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Da Vinci and Dr. Pearse Lyons: Geniuses of Renaissance and ag-tech

May 21, 2018

Amidst his days of sketching ideas for bicycles, parachutes, tanks and submarines, Leonardo da Vinci, a Renaissance genius, ran into obstacles. Nevertheless, da Vinci was well-known for keeping a notebook of his ideas and thoughts, scribbled randomly in the pages. Among these pages lived an affirmation da Vinci repeated during times of innovative struggles: “Obstacles do not bend me.

Over 500 years later, Dr. Mark Lyons, president of Alltech, took the stage at ONE: The Alltech Ideas Conference. In front of nearly 4,000 people, he told the audience about another genius who was known for documenting all his thoughts in a notebook. Dr. Pearse Lyons, Mark’s late father and founder of Alltech, was a champion of sustainability, brewing, nutrition and innovation. He, too, had an affirmation for when struggles arose: “We will bend reality.

“If you think it, ink it!” Mark told the crowd. Yet documenting ideas in a notebook isn’t the only similarity that da Vinci and Dr. Lyons shared. According to the book “How to Think Like Leonardo da Vinci” by Michael Gelb, there are seven steps to becoming a genius like da Vinci. Mark explored the seven different ways his father compared to the visionary:

1. Curiosity: Da Vinci was eager to ask “what if” questions: What if humans could fly like birds? What if art could transform the world? Dr. Lyons was known for questioning the status quo, too. Those who knew him were aware of his hard-hitting questions: What if we could reduce animal pollution? What if we could feed animals more naturally? What if we could connect farmers with technology?

2. Demonstration: The ability to learn from his mistakes was an admirable trait of da Vinci’s. Part of innovation, part of building an empire, is testing knowledge through experience.

“He didn’t believe he was any better than anyone else,” said Mark of his father. “He didn’t believe he was completely unique. He was humble.”

3. Sensation: In an age when technology lives at our finger tips, what would da Vinci, a supporter of using all five senses, think about people glued to their phones? Dr. Lyons invested much time and effort into his two homelands, Kentucky and Ireland, by hosting worldwide events and building beautiful distilleries. This commitment to his communities helps encourage people to get off their phones and into the world.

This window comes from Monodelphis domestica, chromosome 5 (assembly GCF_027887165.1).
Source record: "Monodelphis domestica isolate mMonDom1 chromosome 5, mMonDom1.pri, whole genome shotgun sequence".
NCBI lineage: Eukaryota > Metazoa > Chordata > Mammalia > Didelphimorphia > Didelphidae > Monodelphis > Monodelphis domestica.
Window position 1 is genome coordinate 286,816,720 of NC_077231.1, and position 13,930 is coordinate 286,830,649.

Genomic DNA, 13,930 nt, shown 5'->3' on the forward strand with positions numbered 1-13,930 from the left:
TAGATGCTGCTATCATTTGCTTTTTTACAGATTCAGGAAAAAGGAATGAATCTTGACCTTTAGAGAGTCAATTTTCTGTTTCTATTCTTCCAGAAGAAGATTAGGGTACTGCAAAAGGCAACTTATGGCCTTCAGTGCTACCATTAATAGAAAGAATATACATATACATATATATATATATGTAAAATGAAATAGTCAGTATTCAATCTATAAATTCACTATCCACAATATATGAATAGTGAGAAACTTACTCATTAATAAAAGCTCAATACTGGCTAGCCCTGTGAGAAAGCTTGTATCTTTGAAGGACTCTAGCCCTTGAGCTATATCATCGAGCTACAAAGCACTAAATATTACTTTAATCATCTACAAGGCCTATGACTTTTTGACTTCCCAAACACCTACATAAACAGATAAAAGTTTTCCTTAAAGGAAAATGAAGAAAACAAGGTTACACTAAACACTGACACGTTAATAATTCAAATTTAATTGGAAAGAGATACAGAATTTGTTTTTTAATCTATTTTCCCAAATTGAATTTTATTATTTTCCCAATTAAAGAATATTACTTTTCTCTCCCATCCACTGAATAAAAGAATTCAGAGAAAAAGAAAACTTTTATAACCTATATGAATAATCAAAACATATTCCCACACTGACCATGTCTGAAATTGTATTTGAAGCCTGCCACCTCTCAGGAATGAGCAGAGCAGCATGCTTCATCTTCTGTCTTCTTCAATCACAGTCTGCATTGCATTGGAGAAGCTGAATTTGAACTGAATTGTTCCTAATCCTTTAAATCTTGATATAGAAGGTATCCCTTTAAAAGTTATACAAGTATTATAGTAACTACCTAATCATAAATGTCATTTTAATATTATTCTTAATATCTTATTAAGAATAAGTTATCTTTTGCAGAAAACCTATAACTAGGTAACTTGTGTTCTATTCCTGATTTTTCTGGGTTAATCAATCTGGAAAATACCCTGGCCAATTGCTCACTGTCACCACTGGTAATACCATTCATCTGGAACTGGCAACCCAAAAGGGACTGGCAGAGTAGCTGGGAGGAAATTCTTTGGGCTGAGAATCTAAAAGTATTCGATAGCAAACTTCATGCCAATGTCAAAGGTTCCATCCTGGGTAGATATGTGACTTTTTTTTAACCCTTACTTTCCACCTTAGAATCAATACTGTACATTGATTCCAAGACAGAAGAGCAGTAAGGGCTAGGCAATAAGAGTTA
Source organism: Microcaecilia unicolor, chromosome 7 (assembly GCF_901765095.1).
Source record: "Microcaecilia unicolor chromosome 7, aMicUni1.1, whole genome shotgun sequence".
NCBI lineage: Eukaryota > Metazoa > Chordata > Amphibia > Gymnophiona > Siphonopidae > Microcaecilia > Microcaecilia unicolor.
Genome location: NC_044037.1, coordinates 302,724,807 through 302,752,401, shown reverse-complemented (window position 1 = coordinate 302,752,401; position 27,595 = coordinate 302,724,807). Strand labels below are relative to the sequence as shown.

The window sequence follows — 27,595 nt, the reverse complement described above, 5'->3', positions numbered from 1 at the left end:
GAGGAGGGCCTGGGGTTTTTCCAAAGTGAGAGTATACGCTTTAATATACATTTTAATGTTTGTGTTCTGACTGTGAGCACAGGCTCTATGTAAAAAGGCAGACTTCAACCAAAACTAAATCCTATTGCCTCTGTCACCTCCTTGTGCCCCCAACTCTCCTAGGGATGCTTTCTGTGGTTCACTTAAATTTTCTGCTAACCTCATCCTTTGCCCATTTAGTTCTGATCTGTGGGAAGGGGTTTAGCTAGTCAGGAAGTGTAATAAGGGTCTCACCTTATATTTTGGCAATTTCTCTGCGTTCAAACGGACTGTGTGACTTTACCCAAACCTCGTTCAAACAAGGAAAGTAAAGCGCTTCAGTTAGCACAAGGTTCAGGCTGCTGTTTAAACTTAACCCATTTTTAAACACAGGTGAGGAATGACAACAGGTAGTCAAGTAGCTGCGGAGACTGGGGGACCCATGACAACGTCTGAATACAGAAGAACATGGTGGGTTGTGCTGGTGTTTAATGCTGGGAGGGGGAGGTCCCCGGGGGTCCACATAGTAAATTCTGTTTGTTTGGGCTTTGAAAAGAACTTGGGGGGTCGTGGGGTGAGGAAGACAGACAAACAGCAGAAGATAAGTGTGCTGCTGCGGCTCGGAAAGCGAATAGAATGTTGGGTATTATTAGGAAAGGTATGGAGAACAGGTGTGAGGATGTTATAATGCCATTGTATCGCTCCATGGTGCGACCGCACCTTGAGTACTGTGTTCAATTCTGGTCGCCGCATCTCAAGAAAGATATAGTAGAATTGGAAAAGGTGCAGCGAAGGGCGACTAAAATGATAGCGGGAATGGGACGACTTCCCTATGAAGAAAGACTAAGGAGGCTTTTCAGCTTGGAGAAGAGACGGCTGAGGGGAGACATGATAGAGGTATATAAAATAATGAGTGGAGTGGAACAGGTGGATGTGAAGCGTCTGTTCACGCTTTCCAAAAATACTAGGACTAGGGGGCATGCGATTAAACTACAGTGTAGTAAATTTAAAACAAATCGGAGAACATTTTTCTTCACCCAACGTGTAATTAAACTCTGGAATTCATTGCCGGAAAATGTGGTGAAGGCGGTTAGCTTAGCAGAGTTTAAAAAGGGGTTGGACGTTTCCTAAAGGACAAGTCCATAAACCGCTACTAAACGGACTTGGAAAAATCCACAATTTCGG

4. Smoke: A willingness to embrace uncertainty. Da Vinci, a genius, recognized that there were still topics unknown to him. However, the excitement to learn something new is an important step on the road to genius. Dr. Lyons was known for cultivating a spirit of curiosity within himself and within others by funding graduate programs, conferences and language classes for his employees.

“Learning never exhausts the mind,” da Vinci once said.

5. Art/science: Often, people describe themselves as “right-brained” or “left-brained” — art-driven or science-driven. However, to achieve the genius of da Vinci, it’s important to find a balance between the two. Da Vinci was an artist, yes, but he was also an engineer, a botanist and an inventor. Dr. Lyons was a scientist who was gifted in fermentation, but he also was a man with a highly developed palate and a creative mind that crafted award-winning beer. The key is balance.

6. The body: “Your mind follows your physical state,” da Vinci said.

Da Vinci and Dr. Lyons were firm believers that an alert body leads to an alert mind, which is why Dr. Lyons went running each morning and even hosted runs at Alltech’s annual international conference. He clearly recognized the importance of happy, healthy employees.

7. Connection: Da Vinci connected to the world, to his environment, to his art. However, Mark emphasized that Dr. Lyons was more interested in connecting with people.

“He constantly wanted to connect and bring people together,” explained Mark.

The similarities between Leonardo da Vinci and Dr. Pearse Lyons are striking. However, there is an overall theme between the two men: a sense of purpose. For da Vinci, a purpose to create. For Dr. Lyons, a purpose to sustain the world.

“Today, people will work for purposeful companies and purposeful institutions,” said Mark. “And if you don’t have a purpose, they won’t work for you at all.”

Ultimately, these two geniuses have set the standard high. Perhaps not everyone can be a da Vinci or a Dr. Lyons, but these steps can lead us to find our own ONE big idea.

“We cannot replace Dr. Lyons, nobody can,” Mark told the crowd. “But if we start to think like him, if we can get 10 people, 100 people, 1,000 people thinking like him, imagine what we can achieve together.”

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